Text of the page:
Melissa Atkins Wardy, with permission from her son Ben, writes empathetically about his social anxiety and the kind of adjustments she has made to accommodate and honor those times Ben “might have some tears”.
“My kids freeze. They have panic attacks. They drop out of first grade in favor of homeschooling. They can walk up to a group of new kids at the park to make friends and start a game of play, but they cry over things that seem really little or insignificant and I don’t get it. I’m more like a Golden Retriever: everything’s a party and everyone is my best friend. Ben makes me pause, reframe, and see situations the way his little heart see them.”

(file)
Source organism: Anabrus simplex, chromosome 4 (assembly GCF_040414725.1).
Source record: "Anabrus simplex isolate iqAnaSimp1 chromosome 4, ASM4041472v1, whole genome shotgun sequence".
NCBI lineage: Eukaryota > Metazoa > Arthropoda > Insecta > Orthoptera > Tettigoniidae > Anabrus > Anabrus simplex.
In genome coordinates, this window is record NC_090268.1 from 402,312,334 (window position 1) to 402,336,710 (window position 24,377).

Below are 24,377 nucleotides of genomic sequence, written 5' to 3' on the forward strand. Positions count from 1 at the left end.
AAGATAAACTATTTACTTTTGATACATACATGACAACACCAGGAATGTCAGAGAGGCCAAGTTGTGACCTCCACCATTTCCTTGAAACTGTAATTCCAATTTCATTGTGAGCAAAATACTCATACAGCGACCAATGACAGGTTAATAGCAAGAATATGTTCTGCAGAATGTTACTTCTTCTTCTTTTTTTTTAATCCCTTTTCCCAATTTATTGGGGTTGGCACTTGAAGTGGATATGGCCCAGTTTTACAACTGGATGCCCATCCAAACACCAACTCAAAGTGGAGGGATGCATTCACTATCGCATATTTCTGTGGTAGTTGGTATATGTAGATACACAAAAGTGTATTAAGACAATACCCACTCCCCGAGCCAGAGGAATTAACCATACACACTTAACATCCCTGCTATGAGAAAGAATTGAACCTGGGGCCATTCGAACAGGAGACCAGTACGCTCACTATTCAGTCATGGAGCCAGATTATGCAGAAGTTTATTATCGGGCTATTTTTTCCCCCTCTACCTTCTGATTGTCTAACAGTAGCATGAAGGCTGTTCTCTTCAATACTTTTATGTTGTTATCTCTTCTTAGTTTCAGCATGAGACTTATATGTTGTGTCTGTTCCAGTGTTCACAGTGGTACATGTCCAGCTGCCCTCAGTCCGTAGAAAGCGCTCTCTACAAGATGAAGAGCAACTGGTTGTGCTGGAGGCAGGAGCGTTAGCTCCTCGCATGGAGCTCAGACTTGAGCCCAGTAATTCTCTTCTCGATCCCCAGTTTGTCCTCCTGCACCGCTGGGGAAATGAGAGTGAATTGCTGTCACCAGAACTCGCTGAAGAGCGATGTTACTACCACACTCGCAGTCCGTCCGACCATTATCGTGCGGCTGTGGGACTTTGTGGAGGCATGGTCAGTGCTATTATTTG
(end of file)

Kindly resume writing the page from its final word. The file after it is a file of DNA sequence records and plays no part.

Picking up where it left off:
Uninterested in making Ben fit her own mold of life, but equally understanding of her responsibility to raise him to look after himself, Wardy demonstrates the ways children can learn from their guardians how to develop their own agency and self expression, on their own terms, without being stuffed into a box of confining expectations arbitrarily determined by gender.